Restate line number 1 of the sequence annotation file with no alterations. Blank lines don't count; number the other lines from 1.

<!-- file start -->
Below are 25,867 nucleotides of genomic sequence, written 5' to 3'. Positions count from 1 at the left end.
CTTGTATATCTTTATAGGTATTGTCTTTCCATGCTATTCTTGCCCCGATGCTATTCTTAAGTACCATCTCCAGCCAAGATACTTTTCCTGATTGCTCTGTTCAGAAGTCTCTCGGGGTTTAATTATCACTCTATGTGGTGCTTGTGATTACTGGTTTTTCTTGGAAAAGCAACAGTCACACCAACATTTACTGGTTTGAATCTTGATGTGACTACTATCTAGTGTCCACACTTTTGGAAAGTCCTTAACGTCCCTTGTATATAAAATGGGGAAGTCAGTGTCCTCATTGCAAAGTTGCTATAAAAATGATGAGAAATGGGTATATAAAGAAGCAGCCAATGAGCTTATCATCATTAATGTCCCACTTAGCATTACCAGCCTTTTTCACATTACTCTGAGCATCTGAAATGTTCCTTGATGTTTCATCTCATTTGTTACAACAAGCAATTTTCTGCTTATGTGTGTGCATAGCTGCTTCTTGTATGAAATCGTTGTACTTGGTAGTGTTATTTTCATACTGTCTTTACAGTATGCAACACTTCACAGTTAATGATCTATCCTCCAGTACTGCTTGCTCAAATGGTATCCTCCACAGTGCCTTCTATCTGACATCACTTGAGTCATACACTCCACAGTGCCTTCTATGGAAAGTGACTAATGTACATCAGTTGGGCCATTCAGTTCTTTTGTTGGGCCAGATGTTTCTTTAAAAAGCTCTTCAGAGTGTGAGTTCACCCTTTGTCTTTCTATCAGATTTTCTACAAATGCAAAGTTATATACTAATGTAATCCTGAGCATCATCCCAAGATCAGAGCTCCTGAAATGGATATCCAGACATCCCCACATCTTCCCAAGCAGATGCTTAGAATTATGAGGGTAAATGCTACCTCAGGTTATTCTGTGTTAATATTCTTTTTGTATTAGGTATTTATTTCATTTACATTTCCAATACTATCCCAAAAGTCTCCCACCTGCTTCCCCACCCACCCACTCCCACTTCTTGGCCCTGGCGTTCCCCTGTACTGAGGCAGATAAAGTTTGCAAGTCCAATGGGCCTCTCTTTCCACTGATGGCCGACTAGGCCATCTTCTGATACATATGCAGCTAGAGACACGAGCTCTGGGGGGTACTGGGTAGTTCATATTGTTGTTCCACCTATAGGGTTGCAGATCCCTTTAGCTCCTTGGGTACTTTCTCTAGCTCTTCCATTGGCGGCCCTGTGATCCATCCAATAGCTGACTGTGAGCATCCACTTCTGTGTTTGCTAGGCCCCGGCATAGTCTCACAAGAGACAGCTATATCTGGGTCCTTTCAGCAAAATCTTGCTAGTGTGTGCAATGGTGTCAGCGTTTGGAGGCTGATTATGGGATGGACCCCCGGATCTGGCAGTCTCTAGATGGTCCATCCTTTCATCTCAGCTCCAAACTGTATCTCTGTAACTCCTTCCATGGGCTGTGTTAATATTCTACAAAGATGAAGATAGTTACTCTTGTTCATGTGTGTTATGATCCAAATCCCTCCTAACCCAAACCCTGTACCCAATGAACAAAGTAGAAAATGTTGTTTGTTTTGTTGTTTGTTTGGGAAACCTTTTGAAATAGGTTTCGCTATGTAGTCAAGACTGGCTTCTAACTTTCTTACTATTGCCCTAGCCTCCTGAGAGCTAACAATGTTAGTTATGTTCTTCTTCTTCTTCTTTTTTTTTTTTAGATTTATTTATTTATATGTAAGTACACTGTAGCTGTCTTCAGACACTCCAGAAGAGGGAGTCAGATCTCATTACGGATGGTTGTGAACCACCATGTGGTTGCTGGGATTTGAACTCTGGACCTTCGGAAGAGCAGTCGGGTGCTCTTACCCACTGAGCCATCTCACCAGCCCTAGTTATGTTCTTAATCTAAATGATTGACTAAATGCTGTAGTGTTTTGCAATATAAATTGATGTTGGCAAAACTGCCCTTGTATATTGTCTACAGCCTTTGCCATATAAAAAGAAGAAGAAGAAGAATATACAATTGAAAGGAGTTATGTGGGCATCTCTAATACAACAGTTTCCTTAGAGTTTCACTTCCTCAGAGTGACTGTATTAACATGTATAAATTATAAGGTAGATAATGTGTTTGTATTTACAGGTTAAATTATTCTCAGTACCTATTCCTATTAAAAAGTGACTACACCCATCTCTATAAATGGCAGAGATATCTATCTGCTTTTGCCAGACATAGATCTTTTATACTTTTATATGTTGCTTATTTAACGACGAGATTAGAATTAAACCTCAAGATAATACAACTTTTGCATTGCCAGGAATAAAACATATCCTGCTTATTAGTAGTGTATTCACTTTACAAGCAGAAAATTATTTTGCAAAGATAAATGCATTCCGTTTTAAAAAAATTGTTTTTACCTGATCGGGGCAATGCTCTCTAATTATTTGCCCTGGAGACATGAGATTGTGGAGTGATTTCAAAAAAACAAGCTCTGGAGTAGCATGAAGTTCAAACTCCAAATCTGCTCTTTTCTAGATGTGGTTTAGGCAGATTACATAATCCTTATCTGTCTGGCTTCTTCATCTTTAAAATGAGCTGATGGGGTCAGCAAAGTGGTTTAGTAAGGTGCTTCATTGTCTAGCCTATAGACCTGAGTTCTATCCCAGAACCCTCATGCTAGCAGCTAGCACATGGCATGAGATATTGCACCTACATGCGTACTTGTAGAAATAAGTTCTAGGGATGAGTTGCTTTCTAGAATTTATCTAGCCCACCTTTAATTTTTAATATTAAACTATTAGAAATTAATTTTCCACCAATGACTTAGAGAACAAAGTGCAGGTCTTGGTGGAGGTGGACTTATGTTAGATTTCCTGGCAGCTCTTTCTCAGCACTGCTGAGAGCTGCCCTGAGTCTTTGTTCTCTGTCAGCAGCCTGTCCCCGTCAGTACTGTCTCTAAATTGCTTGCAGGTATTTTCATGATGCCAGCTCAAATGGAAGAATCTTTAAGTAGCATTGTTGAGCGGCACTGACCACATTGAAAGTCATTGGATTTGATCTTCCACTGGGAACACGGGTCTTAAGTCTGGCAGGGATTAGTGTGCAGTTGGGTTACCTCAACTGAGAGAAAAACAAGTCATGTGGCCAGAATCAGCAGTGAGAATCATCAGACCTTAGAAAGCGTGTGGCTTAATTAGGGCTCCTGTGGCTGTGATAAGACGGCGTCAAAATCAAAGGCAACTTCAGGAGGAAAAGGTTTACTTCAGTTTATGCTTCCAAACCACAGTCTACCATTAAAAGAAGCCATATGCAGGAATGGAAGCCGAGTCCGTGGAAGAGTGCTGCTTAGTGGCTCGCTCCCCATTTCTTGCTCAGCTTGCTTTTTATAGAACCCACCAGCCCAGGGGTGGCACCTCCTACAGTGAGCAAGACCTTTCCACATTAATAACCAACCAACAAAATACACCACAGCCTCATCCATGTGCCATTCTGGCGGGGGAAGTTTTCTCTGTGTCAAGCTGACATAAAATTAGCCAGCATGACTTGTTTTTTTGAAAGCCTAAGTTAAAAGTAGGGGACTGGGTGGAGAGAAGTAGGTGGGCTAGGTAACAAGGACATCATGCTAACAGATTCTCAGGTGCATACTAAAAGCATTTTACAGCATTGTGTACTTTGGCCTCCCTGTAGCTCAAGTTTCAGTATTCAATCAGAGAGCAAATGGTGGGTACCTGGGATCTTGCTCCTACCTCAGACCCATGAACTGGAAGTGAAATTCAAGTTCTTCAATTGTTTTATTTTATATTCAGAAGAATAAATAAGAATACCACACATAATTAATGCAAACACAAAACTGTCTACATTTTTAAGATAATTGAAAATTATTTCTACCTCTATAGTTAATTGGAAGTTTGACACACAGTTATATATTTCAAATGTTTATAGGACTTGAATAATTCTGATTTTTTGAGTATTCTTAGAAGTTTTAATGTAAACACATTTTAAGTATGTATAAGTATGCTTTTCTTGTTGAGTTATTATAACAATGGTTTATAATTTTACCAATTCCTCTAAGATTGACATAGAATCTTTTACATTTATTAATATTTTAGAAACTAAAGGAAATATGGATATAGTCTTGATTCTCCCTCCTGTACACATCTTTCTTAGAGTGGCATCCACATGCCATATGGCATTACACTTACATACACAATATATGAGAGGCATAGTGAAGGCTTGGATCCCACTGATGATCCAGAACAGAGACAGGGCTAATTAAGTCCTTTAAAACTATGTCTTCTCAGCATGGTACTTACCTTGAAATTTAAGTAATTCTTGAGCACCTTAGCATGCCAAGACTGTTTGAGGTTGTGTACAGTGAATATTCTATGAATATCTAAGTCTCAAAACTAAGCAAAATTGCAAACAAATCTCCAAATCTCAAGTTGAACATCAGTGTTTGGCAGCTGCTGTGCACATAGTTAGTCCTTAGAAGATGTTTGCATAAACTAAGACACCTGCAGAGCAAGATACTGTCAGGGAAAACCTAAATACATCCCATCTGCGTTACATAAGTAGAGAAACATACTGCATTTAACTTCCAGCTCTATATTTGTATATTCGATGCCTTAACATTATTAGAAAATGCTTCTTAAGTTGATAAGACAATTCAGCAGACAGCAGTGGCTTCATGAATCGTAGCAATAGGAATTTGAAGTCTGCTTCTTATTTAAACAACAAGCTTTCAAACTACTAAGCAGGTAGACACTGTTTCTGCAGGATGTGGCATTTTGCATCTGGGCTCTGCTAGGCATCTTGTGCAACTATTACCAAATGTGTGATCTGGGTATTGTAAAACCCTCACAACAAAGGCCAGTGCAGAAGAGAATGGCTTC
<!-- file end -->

Below are 25,867 nucleotides of genomic sequence, written 5' to 3'. Positions count from 1 at the left end.